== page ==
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Thread: Stats texts that are useful to planners

  1. #1
    Cyburbian
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    Stats texts that are useful to planners

    Based upon your experience, are there any introductory to intermediate stats texts out there that you
    have found useful in getting a handle on the statistics applied in practice in urban planning, Thanks!

  2. #2
    I used this one in my MPP program: Applied Statistics for Public and Nonprofit Administration. It's organized in the textbook style, but it's pretty good since it gives you case studies or situations and what you need to know to solve an administration or policy problem. We also used Statistics for People Who Hate Statistics, and while many others liked it, I found it a little too silly in how it presented things.

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    Cyburbian JimPlans's avatar
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    I found Earl Babbie's "The Practice of Social Research" to be very useful. I still refer to it 12 years later. It's a good source for explanations of statistical concepts using words and examples, and covers both quantitative and qualitative research. Its fault is its breadth of coverage, as sometimes it leaves you wanting more details on how to perform a specific analysis.

    I also use "Statistics for the Utterly Confused" by Lloyd Jaisingh. Not as good as Babbie, but sometimes it's useful. It has lots of examples but not much descriptive explanation.

    Both of the above books assume you are using a computer to process your statistical calculations. So, for old-school cred I have "A Primer on Statistics for Non-Statisticians" by Abraham Franzblau, copyright 1958. It assumes that you will be performing your calculations on paper, so its explanations are often more involved. It makes me think of the old days when everyone had a pad of graph paper for math class. A good, solid primer that you can buy used for less than $5.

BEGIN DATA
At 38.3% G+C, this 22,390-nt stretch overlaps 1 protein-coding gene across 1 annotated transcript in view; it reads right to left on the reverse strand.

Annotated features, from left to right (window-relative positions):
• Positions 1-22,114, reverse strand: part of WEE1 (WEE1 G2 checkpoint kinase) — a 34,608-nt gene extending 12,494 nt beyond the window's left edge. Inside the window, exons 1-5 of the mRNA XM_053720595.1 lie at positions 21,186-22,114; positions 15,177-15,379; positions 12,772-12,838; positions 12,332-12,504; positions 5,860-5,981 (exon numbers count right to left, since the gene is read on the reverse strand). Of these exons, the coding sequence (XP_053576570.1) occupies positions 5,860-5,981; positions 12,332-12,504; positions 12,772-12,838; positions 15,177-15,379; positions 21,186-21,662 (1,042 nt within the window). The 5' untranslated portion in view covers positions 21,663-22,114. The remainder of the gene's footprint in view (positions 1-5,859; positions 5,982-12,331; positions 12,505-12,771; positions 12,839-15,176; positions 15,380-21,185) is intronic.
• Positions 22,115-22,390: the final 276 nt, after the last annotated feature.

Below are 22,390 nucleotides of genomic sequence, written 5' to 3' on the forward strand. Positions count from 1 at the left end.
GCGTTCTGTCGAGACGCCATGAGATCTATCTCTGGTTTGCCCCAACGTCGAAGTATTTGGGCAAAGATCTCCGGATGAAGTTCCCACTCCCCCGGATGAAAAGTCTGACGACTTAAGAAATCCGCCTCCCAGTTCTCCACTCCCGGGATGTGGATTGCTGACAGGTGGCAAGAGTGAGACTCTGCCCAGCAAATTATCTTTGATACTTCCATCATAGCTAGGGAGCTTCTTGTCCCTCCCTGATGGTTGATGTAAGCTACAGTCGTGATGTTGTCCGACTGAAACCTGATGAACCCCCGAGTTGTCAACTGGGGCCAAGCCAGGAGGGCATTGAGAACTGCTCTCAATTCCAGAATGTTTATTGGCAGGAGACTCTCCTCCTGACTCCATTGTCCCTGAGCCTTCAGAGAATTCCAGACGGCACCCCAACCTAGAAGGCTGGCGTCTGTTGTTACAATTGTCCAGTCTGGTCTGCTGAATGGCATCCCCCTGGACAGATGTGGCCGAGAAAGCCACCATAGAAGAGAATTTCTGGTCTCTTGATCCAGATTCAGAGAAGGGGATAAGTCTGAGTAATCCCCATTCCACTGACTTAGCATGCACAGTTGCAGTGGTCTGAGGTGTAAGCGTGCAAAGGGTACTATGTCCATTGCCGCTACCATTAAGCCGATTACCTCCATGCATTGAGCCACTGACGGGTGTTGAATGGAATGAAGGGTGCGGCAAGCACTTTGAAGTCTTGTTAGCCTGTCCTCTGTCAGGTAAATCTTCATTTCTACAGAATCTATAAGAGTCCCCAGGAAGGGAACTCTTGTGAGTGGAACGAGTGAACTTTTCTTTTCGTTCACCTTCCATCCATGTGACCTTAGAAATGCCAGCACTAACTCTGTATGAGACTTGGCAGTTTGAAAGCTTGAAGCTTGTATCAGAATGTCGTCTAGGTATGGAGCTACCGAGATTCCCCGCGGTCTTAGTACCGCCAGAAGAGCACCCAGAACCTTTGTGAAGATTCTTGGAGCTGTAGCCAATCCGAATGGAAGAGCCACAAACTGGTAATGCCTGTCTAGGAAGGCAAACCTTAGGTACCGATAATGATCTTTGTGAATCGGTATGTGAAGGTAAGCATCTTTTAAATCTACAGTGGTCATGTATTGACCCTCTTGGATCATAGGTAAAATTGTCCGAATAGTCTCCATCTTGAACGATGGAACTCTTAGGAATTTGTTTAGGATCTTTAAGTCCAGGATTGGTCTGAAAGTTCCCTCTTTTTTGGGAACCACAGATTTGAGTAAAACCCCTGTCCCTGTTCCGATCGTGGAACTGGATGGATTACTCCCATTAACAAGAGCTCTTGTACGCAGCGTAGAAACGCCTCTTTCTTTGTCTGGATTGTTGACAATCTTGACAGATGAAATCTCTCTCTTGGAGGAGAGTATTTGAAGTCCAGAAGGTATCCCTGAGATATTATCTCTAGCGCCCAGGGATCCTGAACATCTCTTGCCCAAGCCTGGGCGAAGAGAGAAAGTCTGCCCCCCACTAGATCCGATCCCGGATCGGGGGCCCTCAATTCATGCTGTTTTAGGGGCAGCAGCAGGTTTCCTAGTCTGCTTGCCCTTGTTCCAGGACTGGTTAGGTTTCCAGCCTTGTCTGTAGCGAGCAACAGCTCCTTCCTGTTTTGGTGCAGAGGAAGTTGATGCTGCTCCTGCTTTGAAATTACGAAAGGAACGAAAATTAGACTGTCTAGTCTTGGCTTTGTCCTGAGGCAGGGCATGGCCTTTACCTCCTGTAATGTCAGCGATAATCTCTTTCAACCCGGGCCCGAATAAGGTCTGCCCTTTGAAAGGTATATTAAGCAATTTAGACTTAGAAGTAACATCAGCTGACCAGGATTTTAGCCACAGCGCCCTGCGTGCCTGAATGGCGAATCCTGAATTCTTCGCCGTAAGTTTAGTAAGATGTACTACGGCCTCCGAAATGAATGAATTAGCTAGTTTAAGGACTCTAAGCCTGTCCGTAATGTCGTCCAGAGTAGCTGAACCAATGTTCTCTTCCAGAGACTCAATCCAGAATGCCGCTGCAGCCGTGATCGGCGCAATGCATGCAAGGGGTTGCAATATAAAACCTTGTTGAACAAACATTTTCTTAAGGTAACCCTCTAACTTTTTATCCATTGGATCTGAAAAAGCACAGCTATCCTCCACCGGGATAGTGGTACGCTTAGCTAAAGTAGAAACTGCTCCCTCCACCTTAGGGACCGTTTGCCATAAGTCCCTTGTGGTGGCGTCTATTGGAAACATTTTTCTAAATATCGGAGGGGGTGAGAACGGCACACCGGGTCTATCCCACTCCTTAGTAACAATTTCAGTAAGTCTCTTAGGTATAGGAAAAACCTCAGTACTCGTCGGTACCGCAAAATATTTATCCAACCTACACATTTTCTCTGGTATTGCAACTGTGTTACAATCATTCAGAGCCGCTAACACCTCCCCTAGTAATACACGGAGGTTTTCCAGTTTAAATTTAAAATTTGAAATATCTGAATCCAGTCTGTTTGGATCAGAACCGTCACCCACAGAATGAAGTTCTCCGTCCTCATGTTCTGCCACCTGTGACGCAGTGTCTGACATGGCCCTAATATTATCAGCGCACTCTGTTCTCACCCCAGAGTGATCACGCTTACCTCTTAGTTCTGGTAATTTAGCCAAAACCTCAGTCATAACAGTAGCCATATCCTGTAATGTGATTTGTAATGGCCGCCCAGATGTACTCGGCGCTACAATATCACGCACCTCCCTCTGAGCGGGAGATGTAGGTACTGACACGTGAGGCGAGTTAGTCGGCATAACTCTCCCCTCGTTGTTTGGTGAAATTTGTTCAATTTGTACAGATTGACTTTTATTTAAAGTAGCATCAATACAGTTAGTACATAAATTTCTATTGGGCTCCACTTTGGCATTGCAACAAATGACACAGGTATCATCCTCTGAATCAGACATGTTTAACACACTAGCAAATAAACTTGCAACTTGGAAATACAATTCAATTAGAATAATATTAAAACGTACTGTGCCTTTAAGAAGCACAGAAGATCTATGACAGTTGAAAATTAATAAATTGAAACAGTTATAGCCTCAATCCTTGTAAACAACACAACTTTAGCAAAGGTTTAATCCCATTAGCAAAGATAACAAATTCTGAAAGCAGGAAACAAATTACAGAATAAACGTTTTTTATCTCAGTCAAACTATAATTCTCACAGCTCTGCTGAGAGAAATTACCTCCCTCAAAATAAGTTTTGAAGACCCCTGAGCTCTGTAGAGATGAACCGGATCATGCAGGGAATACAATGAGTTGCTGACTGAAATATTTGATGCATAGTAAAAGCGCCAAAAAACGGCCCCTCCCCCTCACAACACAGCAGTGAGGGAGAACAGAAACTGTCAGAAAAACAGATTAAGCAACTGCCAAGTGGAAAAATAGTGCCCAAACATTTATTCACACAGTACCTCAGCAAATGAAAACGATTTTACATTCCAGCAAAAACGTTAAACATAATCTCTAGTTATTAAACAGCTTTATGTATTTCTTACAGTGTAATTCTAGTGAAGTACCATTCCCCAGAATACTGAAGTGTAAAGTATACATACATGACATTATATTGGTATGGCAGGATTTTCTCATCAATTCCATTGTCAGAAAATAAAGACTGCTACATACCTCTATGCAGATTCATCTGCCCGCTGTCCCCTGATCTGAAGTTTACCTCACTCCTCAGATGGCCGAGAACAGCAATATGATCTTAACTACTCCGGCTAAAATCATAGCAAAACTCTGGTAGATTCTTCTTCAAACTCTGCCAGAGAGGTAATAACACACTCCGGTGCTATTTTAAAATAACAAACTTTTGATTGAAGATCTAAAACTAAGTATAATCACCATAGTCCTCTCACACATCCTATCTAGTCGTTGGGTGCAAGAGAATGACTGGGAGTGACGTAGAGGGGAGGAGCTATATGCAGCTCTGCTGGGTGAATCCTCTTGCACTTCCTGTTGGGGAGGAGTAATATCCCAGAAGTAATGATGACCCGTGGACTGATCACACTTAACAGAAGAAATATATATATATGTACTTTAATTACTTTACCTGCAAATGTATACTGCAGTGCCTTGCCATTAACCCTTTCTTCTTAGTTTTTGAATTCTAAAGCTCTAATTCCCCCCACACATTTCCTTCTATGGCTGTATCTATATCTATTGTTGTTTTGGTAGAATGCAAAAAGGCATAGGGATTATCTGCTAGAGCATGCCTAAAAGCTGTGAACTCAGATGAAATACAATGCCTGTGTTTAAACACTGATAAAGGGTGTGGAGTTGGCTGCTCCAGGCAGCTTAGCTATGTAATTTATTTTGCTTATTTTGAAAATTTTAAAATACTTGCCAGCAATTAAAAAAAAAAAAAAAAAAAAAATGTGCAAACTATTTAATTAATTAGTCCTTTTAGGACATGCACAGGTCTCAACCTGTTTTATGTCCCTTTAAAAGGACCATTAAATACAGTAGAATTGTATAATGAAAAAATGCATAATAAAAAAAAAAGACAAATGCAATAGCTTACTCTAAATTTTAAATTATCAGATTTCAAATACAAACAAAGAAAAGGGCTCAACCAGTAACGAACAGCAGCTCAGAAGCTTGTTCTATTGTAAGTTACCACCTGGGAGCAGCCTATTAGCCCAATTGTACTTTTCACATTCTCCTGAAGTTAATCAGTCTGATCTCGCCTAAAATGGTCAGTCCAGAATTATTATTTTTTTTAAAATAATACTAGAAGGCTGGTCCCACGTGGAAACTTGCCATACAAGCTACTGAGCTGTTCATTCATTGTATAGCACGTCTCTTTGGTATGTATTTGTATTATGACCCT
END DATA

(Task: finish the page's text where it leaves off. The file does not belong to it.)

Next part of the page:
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    Cyburbian southern_yank's avatar
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    We used "Statistics: A tool for social research" by Healey in grad school. I still refer to it now. Not a quick read, but comprehensive and well written.

  5. #5
    Cyburbian
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    Designing and Conducting Survey Research: A Comprehensive Guide. ISBN 0-7879-0810-X. This book goes into the complexities of statistics (Chi square, difference of means, significance of data) and has the added bonus of tying in directly with survey writing and measuring results. Granted, there are plenty of other types of statistics, even in planning, that don't deal directly with survey writing. Fortunately, the book is separated into three parts:

    1. "Developing and Administering Questionaires"
    2. "Ensuring Scientific Accuracy" (statistics section)
    3. "Presenting and Analyzing Survey Results"

    Part 2 can be studied on its open separate from the survey writing, which I think is very effective.

    Hope this helps-
    "This is great, honey. What's the crunchy stuff?"
    "M&Ms. I ran out of paprika."

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    Cyburbian ColoGI's avatar
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    I took stat as an undergrad and it was enough that I didn't need another course in grad school. I can't imagine just reading a text in preparation for a stat class, as you don't know anything about the instructor or what book they'll use. You'll just have to power through it if you had a math-light undergrad degree. My 2.

  7. #7
    Undergrad intro stats course is just going to scrape the surface of statistical techniques, and is not going to give it to you in the context of applying the techniques to real-world problems. You'll barely have a chance to explore regression analyses, and forget about stuff such as multi-level modeling. I think you should take as many stats courses as possible that fit into your curriculum, since planning programs are typically light on the quantitative side of things.

  8. #8
    Cyburbian JimPlans's avatar
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    Quote Originally posted by chocolatechip View post
    Undergrad intro stats course is just going to scrape the surface of statistical techniques, and is not going to give it to you in the context of applying the techniques to real-world problems. You'll barely have a chance to explore regression analyses, and forget about stuff such as multi-level modeling. I think you should take as many stats courses as possible that fit into your curriculum, since planning programs are typically light on the quantitative side of things.
    I agree. Planning program should emphasize statistics more. I run into problems regularly that require me to push the limits of my (rather limited) mathematical education, and I'm required to teach myself on the fly.

  9. #9
    Cyburbian
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    I would also consider a stats course that includes some introduction to SPSS.
    "This is great, honey. What's the crunchy stuff?"
    "M&Ms. I ran out of paprika."

    Family Guy

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